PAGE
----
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Stock fall as bond yields push higher

U.S. stocks extended losses early Thursday as bond yields charged forward. The moves followed data on the labor market that disappointed before the open and confirmation from the European Central Bank of its intention to raise interest rates next month.

The S&P 500, Dow Jones Industrial Average, and Nasdaq each fell roughly 0.5% at the start of trading.

Weekly filings for unemployment insurance totaled 229,000 last week, the most since January, and a sign of potential stress building in the labor market. Ahead of this data, all three major indexes were pointing to gains north of 0.4% at the open.

Oil prices were retreated slightly but held above $120 per barrel, and the U.S. 10-year Treasury yield inched higher to 3.06%, north of the 3% level the 10-year breached earlier this week for the first time since early May.

Moves in early trading Thursday come after a down day on Wall Street that saw stocks resume losses after back-to-back sessions of gains. On Wednesday, the S&P 500 shed 1% while the Dow and Nasdaq fell roughly 0.8% and 0.7%, respectively.

Investors continue to look for clues on how the economy is faring amid tighter financial conditions and how aggressive the Federal Reserve rate hiking cycle may get before a potential pause.

The latest weekly jobless claims report follows strong May employment data last Friday that likely signaled to policymakers current labor market conditions can withstand further monetary tightening. Central bank officials have taken cues from the labor market on the tempo of rate increases as it fights inflation, with policy aimed to cool labor demand just enough not to push the jobless rate too high.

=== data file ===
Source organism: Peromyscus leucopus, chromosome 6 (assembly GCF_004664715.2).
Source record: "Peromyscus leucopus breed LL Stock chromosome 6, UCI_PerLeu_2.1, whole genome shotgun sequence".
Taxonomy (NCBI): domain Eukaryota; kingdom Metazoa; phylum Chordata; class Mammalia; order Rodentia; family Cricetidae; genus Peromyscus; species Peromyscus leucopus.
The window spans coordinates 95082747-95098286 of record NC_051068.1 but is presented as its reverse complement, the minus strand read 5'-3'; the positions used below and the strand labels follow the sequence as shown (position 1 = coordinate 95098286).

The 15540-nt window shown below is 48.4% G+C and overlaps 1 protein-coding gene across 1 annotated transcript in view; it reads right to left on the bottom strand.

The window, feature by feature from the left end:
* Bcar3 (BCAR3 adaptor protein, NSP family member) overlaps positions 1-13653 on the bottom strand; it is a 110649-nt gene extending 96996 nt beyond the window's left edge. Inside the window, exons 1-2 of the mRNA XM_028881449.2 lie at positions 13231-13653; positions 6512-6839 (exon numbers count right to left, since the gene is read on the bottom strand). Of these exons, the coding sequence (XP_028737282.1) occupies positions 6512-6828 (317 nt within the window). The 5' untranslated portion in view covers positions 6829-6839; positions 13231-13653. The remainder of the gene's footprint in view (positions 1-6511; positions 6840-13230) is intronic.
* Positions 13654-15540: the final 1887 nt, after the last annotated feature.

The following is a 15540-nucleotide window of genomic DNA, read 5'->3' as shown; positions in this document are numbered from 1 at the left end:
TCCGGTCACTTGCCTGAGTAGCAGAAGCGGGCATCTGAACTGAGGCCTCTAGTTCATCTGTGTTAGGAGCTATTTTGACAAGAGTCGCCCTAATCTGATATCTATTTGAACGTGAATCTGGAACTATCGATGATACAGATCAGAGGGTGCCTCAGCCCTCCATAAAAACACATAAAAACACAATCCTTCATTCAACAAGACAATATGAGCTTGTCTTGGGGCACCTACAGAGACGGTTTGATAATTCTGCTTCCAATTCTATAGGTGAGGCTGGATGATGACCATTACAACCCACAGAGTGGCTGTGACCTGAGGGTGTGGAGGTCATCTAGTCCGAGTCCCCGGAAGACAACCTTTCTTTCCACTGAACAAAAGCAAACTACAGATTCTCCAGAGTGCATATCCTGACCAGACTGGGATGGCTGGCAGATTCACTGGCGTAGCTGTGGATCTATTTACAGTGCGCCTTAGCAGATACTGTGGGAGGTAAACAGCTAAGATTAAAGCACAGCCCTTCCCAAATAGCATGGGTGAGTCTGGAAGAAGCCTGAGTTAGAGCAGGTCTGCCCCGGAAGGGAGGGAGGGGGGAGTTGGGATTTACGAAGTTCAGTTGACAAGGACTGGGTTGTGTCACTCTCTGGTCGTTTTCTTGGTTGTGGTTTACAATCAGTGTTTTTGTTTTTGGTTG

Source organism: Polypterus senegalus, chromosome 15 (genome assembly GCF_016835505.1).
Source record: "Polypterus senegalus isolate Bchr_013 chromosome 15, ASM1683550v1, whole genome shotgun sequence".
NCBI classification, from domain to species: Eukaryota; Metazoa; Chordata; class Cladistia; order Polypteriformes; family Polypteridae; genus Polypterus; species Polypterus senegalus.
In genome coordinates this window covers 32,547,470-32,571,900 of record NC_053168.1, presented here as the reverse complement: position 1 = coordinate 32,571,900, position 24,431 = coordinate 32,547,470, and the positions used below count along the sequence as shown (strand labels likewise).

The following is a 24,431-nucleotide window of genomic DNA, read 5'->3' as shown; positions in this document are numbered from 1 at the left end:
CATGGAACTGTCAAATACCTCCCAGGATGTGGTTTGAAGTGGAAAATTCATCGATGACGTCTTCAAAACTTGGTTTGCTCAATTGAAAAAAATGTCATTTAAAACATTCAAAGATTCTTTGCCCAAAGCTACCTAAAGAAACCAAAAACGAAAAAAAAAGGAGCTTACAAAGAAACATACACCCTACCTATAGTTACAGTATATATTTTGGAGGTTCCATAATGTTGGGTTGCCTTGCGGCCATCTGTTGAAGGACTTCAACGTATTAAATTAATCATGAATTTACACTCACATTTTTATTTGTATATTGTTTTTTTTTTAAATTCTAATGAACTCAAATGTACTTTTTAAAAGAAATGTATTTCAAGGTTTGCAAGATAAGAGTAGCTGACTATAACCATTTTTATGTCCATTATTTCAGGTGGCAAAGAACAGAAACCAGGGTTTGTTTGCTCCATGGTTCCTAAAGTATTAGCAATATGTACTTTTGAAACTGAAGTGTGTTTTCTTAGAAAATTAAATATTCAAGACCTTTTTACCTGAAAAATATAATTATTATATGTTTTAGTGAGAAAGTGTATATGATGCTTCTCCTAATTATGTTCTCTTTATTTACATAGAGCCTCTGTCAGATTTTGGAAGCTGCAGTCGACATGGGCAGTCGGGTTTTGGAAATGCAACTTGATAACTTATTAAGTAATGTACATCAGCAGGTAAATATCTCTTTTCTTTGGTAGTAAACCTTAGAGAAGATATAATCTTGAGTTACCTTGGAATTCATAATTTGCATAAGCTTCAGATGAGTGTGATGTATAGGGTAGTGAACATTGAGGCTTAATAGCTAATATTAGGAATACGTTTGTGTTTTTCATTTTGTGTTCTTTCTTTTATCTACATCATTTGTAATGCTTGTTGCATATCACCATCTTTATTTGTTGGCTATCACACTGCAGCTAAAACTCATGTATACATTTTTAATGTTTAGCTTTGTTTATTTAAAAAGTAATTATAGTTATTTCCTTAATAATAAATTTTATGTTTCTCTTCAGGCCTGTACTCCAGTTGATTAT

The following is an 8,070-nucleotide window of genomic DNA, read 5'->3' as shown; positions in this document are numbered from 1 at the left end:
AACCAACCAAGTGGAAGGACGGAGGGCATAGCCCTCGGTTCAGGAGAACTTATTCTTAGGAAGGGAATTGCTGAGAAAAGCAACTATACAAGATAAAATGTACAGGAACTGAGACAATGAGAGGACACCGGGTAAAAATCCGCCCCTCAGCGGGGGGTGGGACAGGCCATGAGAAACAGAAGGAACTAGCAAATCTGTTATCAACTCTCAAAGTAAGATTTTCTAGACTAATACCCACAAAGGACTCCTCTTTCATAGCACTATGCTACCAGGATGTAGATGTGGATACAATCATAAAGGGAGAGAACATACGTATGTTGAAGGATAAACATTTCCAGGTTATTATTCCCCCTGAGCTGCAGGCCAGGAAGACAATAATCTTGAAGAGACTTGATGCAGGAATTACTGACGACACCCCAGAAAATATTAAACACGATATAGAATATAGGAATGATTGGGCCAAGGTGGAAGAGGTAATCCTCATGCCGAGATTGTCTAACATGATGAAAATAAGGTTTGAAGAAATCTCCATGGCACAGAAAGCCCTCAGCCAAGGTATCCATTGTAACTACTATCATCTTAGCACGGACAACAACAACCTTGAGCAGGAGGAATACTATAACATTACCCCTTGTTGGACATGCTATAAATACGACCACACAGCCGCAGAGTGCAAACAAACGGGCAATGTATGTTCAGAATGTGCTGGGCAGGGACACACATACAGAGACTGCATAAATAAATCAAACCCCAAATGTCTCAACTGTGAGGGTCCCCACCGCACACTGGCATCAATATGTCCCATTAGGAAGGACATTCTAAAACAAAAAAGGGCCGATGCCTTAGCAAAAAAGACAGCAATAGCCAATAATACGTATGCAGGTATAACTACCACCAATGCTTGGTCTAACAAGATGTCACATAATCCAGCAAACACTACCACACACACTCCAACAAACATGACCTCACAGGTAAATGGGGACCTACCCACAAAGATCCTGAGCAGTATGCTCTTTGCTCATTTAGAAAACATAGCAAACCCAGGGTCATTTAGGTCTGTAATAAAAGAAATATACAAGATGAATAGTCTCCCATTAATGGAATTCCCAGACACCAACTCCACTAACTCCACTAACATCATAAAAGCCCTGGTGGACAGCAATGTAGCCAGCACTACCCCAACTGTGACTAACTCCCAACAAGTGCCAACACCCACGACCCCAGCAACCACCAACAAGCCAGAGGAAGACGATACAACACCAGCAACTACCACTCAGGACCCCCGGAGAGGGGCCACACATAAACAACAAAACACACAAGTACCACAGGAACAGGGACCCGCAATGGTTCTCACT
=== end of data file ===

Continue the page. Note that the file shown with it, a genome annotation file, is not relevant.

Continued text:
“The rise of initial unemployment claims does fit with anecdotal evidence provided by CEOs that they are closely watching their head counts which often covers up for their actions where they are quietly giving out pink slips,” FWDBONDS Chief Economist Christopher S. Rupkey said in a morning note. “One thing is for certain, joblessness has nowhere to go but up with inflation boosting costs for every company across the country and cost control measures must be implemented which will likely fall on the backs of labor.”

Investors are bracing for the Bureau of Labor Statistics’ latest Consumer Price Index (CPI) on Friday – a focal point on the economic data from this week. May’s reading is projected to show inflation slightly abated in May from April’s elevated 8.3% rate, with consensus economists looking for headline inflation to rise at a 8.2% annual rate for May, and by 5.9% excluding food and energy prices.

NEW YORK, NEW YORK - JUNE 08: Traders work on the floor of the New York Stock Exchange during morning trading on June 08, 2022 in New York City. The Dow Jones, S&P and Nasdaq opened down for the first time in three days.  (Photo by Michael M. Santiago/Getty Images)

Traders work on the floor of the New York Stock Exchange during morning trading on June 08, 2022 in New York City. (Photo by Michael M. Santiago/Getty Images)